Using structured decision making to set restoration objectives when multiple values and preferences exist


Clear objectives are a necessary prerequisite for efficient restoration, but restoration projects often concern numerous and diverse stakeholders with different objectives and different values. A  recent publication led by CEED researcher Angela Guerrero demonstrates how restoration projects can integrate the values and preferences of multiple stakeholders. Using a case of restoration decision-making in southeast Queensland, Guerrero and colleagues demonstrate how this can be done using a combination of stakeholder surveys and workshops within a structured decision-making framework (SDM).

The study shows how the adoption of a SDM framework can also incorporate stakeholders’ expectations and preferences for when outcomes are delivered to help make decisions about time frames for achieving a trajectory of restoration objectives. At the core of the approach is the “why is that important? test” (i.e. the WITI test), which can be used to help separate fundamental objectives from a much larger list of means, process, and strategic objectives. “Our approach allowed us to ascertain more broadly held underlying values and time frame considerations, alerted us of process issues and time frames that mattered to stakeholders, and helped us facilitate transparent and inclusive establishment of restoration objectives”.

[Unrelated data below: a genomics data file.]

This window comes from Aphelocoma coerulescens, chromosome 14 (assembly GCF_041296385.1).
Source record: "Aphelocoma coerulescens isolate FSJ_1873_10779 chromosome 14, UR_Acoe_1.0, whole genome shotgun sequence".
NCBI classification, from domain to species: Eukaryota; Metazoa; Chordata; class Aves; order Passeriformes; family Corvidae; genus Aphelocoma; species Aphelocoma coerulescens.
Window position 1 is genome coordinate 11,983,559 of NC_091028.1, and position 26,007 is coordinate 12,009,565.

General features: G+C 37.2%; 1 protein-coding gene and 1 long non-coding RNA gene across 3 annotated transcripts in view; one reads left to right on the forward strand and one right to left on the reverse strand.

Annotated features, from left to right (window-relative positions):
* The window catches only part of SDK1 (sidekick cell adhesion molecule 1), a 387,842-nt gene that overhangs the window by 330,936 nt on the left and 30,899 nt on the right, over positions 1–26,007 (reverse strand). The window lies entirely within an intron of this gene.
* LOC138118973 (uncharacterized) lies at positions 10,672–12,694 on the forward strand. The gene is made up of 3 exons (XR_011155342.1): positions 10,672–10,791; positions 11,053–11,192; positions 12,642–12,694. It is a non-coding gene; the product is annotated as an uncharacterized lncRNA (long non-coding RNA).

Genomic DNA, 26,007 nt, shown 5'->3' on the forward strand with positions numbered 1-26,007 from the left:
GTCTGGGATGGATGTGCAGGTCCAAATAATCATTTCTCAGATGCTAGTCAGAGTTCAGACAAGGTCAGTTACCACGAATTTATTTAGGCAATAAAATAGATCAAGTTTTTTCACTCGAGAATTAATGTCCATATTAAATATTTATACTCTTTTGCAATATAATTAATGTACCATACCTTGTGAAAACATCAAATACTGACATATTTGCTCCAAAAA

The article can be viewed at   Media information can be found in Featured Articles, the Society for Ecological Restoration.